Yes Leprosy Still Exists: Let’s Pledge to End Discrimination NOW

Yes Leprosy Still Exists: Let’s Pledge to End Discrimination NOW

Health News

(World Leprosy Day is celebrated every year on 30 January to increase public awareness of the Leprosy or Hansen's Disease. FIT is republishing this piece from its archives to help fight the stigma against this disease.)

It has been over a decade since Leprosy was declared eliminated as a public health concern in India. However, the stigma and myths surrounding the disease continue to exist.

A cure for leprosy was first developed in the 1940s. Despite this, many of the leprosy-affected are ostracized by their communities and families. They are mistreated and looked down upon at public places and forced to live in “leper colonies”.

Social activist Baba Amte spent his life fighting for the rights of the poor and those affected by leprosy. Public policy expert Meghnad S takes us through the history of discrimination people affected by leprosy have gone through and continue to face even today.

Though leprosy like many other diseases, is caused by a bacteria, people inflict a string of socio-cultural beliefs on the leprosy-affected.

Even the legal framework is not devoid of this. A Public Interest Litigation (PIL) with regard to this was filed by an advisory group by the name of Vidhi Centre for Legal Policy. As per their petition, there are over 119 discriminatory statutes against leprosy-afflicted patients in our country.

Also Read : There Are 1000 Leper Colonies In “Leprosy-Free” India

Indian judicial bodies over the years have passed several discriminatory judgments against people affected with leprosy. The Supreme Court has made one-sided observations and used words like “virulent” and “disgusting” in context to the people affected. Besides this, they have upheld judgments that make leprosy a ground for getting a divorce.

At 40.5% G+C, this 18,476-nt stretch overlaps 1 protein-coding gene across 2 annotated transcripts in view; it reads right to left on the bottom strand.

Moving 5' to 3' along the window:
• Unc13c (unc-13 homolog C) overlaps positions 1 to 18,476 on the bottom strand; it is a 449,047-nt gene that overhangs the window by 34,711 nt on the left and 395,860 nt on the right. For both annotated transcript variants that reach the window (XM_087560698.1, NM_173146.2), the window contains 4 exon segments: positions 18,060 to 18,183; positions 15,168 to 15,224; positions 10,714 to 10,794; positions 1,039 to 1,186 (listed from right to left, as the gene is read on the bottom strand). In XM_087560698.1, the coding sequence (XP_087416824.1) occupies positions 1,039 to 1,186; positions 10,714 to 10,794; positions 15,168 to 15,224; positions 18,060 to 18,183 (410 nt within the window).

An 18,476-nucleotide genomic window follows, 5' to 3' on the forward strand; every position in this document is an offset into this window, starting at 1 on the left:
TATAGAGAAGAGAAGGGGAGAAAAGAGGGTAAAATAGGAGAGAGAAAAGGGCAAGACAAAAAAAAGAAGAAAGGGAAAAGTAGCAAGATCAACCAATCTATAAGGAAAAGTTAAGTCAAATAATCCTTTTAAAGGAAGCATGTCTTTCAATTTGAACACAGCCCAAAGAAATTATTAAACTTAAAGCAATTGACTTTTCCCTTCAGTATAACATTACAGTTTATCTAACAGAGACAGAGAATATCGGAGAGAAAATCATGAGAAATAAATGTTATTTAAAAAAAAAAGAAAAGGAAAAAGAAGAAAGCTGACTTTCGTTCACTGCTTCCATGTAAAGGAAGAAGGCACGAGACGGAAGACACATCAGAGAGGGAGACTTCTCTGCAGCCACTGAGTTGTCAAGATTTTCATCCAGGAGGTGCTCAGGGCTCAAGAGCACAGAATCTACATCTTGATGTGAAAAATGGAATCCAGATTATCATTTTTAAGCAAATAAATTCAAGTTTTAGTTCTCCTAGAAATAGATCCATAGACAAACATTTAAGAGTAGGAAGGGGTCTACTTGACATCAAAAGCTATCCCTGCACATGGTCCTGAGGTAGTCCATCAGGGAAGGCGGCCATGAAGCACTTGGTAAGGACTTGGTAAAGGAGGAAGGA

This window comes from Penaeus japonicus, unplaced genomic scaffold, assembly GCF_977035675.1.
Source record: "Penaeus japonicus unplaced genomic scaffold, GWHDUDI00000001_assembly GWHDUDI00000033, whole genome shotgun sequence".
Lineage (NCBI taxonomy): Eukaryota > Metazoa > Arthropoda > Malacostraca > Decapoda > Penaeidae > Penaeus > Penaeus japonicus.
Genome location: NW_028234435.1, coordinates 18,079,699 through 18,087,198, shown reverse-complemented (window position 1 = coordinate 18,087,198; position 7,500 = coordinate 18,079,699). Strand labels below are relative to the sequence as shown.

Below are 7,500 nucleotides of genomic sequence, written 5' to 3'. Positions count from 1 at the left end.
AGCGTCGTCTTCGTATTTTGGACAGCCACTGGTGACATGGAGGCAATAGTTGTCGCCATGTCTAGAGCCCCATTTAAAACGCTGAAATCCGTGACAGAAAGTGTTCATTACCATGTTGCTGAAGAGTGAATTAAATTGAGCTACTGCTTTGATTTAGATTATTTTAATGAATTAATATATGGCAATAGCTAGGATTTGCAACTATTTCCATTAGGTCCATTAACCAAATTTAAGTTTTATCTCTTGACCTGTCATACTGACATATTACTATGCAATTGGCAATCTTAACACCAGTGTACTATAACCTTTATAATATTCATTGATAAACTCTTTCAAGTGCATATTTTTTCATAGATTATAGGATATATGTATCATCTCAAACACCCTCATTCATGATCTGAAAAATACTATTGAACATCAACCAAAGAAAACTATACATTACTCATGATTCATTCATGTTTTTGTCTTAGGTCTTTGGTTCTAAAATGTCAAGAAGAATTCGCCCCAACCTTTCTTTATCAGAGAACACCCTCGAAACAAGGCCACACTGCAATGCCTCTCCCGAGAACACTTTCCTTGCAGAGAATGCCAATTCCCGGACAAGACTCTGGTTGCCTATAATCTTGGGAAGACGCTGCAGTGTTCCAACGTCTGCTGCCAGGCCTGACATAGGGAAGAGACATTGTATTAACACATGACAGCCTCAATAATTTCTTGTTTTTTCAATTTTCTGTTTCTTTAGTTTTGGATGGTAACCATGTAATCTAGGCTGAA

There are many other discriminatory provisions that have led to the denial of a dignified life for people affected with leprosy:

  • Juvenile Justice Care and Protection Act, 2000
  • Motor Vehicles Act, 1988
  • Railways Act, 1989
  • Bombay Municipal Corporation Act, 1888
  • Industrial Disputes Act, 1947
  • Various Beggary Laws and the Life Insurance Corporation Act, 1956.
India has about 60% of the world’s leprosy cases. Unless the inequitable legal provisions are repealed, the stigma faced by the people affected is likely to remain.   

Poverty and discrimination have kept several patients hidden in colonies and they continue to be untreated. In the last survey conducted in 2016-17, nearly 1.35 lakh new cases were discovered. It is high time the policymakers, judicial bodies and civil society work together to ensure that people affected with leprosy lead a dignified and decent standard of life.

Producer: Vatsala Singh

Video Editor: Puneet Bhatia

Also Read : India Reignites Battle Against Leprosy, But is it Too Late?

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